Doug Lampert - Interesting way of doing it, but I'm not sure how you came to that method... You lost me about halfway. I see how it works mathematically though.

2008-12-17, 10:10 AM
Yeah, any pricing is going to be an approximation. In the end it all comes down to: WotC didn't want players to own (or be) monsters, so there's no good pricing mechanic for it.

I'd say etween me and Doug you have two different pricing lists -

Cost as Magic Item
Summn Monst 1 - 4,320 gp
Summn Monst 2 - 8,640
Summn Monst 3 - 17,280
Summn Monst 4 - 25,920
Summn Monst 5 - 40,320
Summn Monst 6 - 72,000
Summn Monst 7 - 103,680
Summn Monst 8 - 141,120
Summn Monst 9 - 184,320

Cost as NPC Gear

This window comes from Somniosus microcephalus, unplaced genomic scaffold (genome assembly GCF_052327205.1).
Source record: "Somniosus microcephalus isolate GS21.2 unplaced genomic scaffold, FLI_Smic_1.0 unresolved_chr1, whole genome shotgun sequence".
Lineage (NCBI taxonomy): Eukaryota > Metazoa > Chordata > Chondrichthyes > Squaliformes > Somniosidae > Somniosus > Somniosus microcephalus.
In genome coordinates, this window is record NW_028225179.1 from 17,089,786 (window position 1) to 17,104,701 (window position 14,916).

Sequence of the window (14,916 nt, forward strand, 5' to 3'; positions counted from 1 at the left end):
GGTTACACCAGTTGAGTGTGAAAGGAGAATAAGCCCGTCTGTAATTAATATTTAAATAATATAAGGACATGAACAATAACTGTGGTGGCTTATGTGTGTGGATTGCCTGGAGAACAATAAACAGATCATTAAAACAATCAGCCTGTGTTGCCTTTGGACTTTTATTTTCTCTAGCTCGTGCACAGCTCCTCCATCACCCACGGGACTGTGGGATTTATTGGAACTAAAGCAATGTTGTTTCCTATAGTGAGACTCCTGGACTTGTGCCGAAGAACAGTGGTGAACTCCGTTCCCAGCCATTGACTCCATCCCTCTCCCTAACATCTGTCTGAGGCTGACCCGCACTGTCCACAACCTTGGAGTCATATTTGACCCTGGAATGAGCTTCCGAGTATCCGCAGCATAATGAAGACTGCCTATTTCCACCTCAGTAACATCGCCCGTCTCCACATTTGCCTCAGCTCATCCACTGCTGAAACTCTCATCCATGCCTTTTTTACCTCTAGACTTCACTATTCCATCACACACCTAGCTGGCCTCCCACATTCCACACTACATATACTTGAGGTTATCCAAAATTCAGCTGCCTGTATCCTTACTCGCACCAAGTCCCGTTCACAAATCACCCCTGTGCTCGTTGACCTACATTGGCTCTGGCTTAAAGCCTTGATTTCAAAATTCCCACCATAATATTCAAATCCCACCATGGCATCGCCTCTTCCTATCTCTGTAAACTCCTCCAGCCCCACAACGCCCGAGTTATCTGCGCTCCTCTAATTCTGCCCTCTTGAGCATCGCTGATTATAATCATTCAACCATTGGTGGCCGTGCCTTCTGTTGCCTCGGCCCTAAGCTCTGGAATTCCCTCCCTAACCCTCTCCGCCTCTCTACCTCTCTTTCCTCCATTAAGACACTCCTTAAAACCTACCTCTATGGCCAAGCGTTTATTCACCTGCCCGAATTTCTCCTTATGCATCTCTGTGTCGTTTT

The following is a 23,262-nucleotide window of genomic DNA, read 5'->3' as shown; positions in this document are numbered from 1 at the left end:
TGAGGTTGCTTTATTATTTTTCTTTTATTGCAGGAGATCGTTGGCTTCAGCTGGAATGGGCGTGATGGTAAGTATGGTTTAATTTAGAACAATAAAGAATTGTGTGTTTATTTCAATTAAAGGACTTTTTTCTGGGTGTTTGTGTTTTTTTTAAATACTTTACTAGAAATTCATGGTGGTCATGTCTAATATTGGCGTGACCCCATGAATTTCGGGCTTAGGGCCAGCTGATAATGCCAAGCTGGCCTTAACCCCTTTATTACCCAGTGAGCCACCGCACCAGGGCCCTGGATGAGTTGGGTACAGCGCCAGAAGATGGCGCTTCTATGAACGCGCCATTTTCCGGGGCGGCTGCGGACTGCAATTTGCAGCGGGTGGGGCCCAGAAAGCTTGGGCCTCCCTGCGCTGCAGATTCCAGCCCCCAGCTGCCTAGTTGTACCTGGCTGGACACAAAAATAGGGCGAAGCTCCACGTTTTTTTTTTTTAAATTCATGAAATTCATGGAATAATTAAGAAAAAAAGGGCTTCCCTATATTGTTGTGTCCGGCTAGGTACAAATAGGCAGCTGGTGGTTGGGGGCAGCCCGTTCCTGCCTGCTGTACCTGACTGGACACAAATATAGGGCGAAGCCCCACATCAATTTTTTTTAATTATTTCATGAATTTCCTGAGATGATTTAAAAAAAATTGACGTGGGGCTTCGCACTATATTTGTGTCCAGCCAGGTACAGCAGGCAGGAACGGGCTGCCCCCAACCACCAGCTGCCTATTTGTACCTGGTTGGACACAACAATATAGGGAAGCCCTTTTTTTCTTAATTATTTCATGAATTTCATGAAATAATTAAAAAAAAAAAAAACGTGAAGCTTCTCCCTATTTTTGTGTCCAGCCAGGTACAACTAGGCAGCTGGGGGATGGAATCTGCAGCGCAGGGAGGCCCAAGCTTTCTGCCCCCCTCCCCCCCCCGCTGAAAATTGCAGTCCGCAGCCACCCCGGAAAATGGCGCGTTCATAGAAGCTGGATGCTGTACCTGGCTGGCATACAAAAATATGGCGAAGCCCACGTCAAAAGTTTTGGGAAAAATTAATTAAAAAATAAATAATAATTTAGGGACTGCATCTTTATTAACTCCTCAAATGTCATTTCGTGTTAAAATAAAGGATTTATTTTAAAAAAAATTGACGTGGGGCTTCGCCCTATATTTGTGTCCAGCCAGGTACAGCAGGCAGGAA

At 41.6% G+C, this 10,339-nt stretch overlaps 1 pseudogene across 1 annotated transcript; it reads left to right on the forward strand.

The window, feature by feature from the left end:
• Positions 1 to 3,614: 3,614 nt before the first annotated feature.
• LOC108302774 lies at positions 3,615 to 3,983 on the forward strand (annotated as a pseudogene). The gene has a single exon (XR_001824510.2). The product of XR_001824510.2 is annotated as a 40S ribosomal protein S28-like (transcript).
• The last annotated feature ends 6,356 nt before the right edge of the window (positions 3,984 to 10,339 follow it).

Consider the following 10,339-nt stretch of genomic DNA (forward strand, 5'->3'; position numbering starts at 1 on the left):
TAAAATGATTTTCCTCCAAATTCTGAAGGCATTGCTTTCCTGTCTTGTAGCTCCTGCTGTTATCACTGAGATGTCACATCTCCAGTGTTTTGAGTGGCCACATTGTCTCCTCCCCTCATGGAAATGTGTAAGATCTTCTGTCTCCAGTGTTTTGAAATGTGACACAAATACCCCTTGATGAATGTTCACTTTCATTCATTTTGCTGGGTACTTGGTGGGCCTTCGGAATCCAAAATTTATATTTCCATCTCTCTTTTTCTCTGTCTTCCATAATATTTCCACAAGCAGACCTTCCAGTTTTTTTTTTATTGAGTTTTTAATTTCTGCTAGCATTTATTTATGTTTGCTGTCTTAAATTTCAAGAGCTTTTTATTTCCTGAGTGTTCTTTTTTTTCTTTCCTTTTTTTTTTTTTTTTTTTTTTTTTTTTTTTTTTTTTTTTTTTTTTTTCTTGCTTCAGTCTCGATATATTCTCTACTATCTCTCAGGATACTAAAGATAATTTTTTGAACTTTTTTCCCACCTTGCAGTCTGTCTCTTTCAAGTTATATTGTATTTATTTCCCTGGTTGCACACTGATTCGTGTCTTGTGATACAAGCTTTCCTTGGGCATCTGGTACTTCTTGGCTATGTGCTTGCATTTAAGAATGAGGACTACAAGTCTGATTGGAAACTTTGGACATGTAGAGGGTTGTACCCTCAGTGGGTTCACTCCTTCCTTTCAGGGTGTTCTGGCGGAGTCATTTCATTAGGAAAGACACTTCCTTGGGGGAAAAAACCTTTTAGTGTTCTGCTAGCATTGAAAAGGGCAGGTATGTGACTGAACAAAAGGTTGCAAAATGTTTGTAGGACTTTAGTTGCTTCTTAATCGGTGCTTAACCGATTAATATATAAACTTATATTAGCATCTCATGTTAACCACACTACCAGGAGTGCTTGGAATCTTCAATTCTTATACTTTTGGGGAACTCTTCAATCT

(look up on WBL chart, which isn't legal to reproduce here)

Between the two of them you should be able to eyeball a reasonable price. Sure, it won't be exact, but if it's too strong it will balance out over a couple of levels and if it's too weak and gets killed you can always give him a discount on the next one.


2008-12-17, 10:37 AM
I'd say use charm monster as base spell. Will be much cheaper and normally the players will want to catch the monster.
I'd then take the cost for the spell, charge 50% or 25% of it upfront (say to get basic monster training equipment for this kind of monster), divide the reminder by 365 and use that as the daily monster costs. Say for food, cleaning - and paying for the damage the monster may cause now and then. If they are traveling parts of these costs might by used to bribe city guardsmen to let them into the city, etc.